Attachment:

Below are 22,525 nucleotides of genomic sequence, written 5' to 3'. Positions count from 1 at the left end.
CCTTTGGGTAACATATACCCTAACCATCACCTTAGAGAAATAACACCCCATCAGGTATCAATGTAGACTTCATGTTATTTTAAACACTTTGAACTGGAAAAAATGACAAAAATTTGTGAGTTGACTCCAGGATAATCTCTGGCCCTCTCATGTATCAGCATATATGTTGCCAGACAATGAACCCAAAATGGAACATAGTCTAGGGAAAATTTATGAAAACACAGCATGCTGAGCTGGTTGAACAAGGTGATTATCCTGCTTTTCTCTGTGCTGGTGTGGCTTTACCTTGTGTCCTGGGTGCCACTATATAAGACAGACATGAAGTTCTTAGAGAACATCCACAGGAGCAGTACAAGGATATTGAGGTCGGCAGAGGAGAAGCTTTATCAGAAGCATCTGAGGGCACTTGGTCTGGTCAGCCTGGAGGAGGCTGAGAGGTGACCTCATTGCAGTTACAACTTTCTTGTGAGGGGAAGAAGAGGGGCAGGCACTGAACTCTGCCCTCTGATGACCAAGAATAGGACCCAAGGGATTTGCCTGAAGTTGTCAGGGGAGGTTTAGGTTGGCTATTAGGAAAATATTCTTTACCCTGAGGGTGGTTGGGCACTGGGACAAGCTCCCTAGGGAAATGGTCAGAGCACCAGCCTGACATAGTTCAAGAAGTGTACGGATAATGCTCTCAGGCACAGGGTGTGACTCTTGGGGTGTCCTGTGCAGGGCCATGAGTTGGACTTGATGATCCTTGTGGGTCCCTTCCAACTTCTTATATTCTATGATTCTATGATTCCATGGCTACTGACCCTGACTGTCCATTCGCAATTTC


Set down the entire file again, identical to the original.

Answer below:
Below are 22,525 nucleotides of genomic sequence, written 5' to 3'. Positions count from 1 at the left end.
CCTTTGGGTAACATATACCCTAACCATCACCTTAGAGAAATAACACCCCATCAGGTATCAATGTAGACTTCATGTTATTTTAAACACTTTGAACTGGAAAAAATGACAAAAATTTGTGAGTTGACTCCAGGATAATCTCTGGCCCTCTCATGTATCAGCATATATGTTGCCAGACAATGAACCCAAAATGGAACATAGTCTAGGGAAAATTTATGAAAACACAGCATGCTGAGCTGGTTGAACAAGGTGATTATCCTGCTTTTCTCTGTGCTGGTGTGGCTTTACCTTGTGTCCTGGGTGCCACTATATAAGACAGACATGAAGTTCTTAGAGAACATCCACAGGAGCAGTACAAGGATATTGAGGTCGGCAGAGGAGAAGCTTTATCAGAAGCATCTGAGGGCACTTGGTCTGGTCAGCCTGGAGGAGGCTGAGAGGTGACCTCATTGCAGTTACAACTTTCTTGTGAGGGGAAGAAGAGGGGCAGGCACTGAACTCTGCCCTCTGATGACCAAGAATAGGACCCAAGGGATTTGCCTGAAGTTGTCAGGGGAGGTTTAGGTTGGCTATTAGGAAAATATTCTTTACCCTGAGGGTGGTTGGGCACTGGGACAAGCTCCCTAGGGAAATGGTCAGAGCACCAGCCTGACATAGTTCAAGAAGTGTACGGATAATGCTCTCAGGCACAGGGTGTGACTCTTGGGGTGTCCTGTGCAGGGCCATGAGTTGGACTTGATGATCCTTGTGGGTCCCTTCCAACTTCTTATATTCTATGATTCTATGATTCCATGGCTACTGACCCTGACTGTCCATTCGCAATTTC